HP has started to take pre-orders on its new Envy X2 2-in-1 notebook based on Qualcomm’s Snapdragon 835 SoC and Windows 10 S. The 12.3” device is designed as a thin always connected unit, and rated for up to 22 hours on one charge. The price of the new Envy X2 is higher than we imagined when these devices were first announced: it starts at $999.
The 2018 HP Envy X2 2-in-1 detachable laptop comes with a 12.3” WUXGA+ touch-enabled display covered with Corning Gorilla Glass. The system runs the Qualcomm Snapdragon 835 SoC equipped with 4 GB of LPDDR4-3733 DRAM and 128 GB of eUFS storage (models with enhanced DRAM and storage are expected to be available later). The PC’s physical interfaces include one physical USB 3.1 Type-C header (with DisplayPort and USB Power Delivery support), a microSD card reader, and a 3.5-mm TRRS audio input. Wireless connectivity capabilities comprise of a 2×2 802.11ac Wi-Fi module with Bluetooth 5, and the built in Gigabit LTE modem from the SoC. The built-in SoC modem is meant to be one of the key features of the Envy X2 – it makes the device always connected in all areas with 3G and/or 4G networks, which essentially means everywhere in well-developed countries. For imaging, the device uses a 13 MP rear camera and a 5 MP front-facing camera.
The new Envy X2 is equipped with a 49.33 Wh battery that is rated to enable up to 19 hours of continuous video playback (at 150 nits brightness) or up to 22 hours of mixed-use workloads (HP does not tell how it tested these).
When it comes to portability, the HP Envy X2 is in line with professional tablets and advanced thin-and-light notebooks. The tablet itself it is 6.85 mm (0.27”) thick and weighs 698.5 grams (1.54 lbs), which is comparable to Apple iPad Pro 12.9”. When outfitted with a keyboard, the weight of the new Envy X2 bumps to 1.211 kilograms (2.67 lbs), which is similar to fully-fledged 13”-class laptops.
HP lists the S835 as running at 2.2 GHz base and 2.6 GHz turbo, which is typically how we describe an x86 PC, not a smartphone SoC: the S835 has two sets of cores, normally listed as 1.90 GHz on the efficiency cores and 2.45 GHz on the performance cores, neither of which correlates to HPs listing. So either this is a faster Snapdragon S835 bin, or there is miscommunication in the specification sheet. In this form factor there is a better opportunity for more cooling, which would be suitable for a higher frequency bin of SoC. But nonetheless, the 2.2-2.6 GHz listed on HP’s website is not telling the whole story.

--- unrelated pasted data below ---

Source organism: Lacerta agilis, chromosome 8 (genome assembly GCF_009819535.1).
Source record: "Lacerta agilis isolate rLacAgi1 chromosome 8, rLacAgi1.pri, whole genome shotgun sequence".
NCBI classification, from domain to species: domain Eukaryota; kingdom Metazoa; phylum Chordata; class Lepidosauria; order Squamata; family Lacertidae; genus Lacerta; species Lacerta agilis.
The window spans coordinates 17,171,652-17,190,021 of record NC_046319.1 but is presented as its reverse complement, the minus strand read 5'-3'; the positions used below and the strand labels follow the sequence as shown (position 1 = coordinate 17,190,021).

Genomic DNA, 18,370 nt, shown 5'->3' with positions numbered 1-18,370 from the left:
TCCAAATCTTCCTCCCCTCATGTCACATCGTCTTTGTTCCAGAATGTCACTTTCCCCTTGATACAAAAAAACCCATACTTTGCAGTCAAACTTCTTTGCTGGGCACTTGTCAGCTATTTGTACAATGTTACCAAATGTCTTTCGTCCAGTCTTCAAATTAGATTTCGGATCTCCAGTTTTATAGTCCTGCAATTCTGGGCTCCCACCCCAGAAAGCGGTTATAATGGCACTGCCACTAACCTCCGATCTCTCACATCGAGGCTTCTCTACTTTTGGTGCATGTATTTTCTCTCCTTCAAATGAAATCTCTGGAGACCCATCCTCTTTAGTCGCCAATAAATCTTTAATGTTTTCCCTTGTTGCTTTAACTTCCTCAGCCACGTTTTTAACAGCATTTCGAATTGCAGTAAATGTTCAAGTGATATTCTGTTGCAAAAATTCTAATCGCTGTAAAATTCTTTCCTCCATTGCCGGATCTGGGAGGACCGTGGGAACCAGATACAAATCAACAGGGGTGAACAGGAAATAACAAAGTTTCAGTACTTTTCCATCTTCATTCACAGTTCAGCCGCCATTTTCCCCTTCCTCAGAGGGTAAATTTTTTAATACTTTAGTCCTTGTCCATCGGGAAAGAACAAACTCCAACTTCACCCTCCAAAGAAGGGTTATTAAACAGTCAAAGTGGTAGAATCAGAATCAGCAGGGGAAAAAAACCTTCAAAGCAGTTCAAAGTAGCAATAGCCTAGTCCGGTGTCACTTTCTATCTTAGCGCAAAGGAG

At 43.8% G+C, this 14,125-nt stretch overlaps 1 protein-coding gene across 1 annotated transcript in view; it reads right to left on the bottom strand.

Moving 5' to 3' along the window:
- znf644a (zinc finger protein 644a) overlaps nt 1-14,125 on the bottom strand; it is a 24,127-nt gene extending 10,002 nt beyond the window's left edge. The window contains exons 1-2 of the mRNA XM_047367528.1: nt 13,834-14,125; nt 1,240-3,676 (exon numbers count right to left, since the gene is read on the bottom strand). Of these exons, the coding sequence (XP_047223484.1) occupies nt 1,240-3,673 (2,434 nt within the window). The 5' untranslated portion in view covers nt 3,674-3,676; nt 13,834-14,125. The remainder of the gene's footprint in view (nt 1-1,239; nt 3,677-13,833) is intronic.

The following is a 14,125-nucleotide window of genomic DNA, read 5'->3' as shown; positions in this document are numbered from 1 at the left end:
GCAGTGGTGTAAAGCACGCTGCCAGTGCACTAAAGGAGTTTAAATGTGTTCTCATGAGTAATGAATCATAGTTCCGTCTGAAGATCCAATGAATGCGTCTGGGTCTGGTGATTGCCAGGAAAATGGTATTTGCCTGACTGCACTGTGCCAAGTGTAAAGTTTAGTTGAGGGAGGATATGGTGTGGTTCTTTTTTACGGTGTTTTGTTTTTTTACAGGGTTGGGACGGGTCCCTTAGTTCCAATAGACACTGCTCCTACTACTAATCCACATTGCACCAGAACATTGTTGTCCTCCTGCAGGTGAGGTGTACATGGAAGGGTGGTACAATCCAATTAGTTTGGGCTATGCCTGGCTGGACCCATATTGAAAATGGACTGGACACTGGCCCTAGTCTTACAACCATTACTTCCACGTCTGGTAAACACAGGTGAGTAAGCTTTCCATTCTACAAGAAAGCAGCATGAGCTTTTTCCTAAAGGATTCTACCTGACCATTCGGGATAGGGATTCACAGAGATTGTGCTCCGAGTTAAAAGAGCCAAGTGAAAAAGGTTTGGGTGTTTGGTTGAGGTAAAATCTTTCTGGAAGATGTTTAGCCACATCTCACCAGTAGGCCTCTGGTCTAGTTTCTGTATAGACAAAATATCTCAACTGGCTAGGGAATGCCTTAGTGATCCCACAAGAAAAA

|Specifications of the HP Envy X2 (2018)|
|CPU||Qualcomm Snapdragon 835|
4 x Kryo 280 Performance (2.2 GHz – 2.6 GHz)
4 x Kryo Efficiency (? GHz)
|Graphics||Adreno 540 GPU at 710 MHz|
|Storage||128 GB eUFS|
2×2 802.11ac Wi-Fi
|WWAN||Qualcomm X16 Gigabit LTE|
|USB||3.0||1 × Type-C|
|Other I/O||Microphone, stereo speakers, audio jack, trackpad, MicroSD card reader, etc.|
|Battery Life||19-22 hours|
|Dimensions||Width||292.8 mm | 11.53″|
|Height||210.3 mm | 8.28″|
|Thickness||6.85 mm | 0.27” (tablet only)|
|Weight||Tablet||698.5 grams | 1.54 lbs|
|Tablet+KB||1.211 kilograms | 2.67 lbs|
Like all Envy-branded devices, the new Envy X2 is designed to offer a premium experience: it comes in a brushed aluminum enclosure, features an audio sub-system co-developed with Bang & Olufsen, has a full-size magnetically attached keyboard/cover, and a stylus supporting Windows Ink technology (it is plausible to assume that the pen supports at least 1024 levels of sensitivity, but HP has not formally confirmed that). This premium look and feel comes at a price.
The Envy X2 model with 4 GB of RAM and 128 GB of NAND flash storage costs $999.99 and will ship on March 9. By contrast, the ASUS NovaGo TP370 with 8 GB of RAM and 128 GB of storage is priced at $799, whereas Lenovo’s Miix 630 is also expected to start from $799. Apple’s iPad Pro 12.9” with 4 GB of RAM, 64 GB of storage, a 4G/LTE modem and a keyboard is priced at $1197 (a version with 256 GB of NAND, a keyboard and stylus costs $1347), evidently HP aims its new Envy X2 at the same segment.
The latest HP Envy X2 is a product of Microsoft’s new attempt to marry nearly full-sized Windows and ARM. For HP, this is the first device running an ARM SoC and Windows for PCs. Several years ago, HP did not support Microsoft’s Windows RT (the software giant’s previous failed shot for ARM) and decided to focus on Atom- and then Core M-based Envy X2 running Windows 8/8.1/10 instead (many of such systems cost less than $1000). This time HP decided to go with S835 in a bid to offer a sleek always-connected Windows 10 device with an extra-long battery life. Since it is an Envy, it is priced accordingly and it remains to be seen whether end users are willing to spend this amount of money on this device. Obviously, the new Envy X2 is always connected and can work for a long time on one charge, but in Windows 10 S environment it can only run either specially-optimized applications, or perform binary translation (or another form of emulation) for 32-bit x86 applications (64-bit x86 apps are not supported) which naturally results in reduced performance.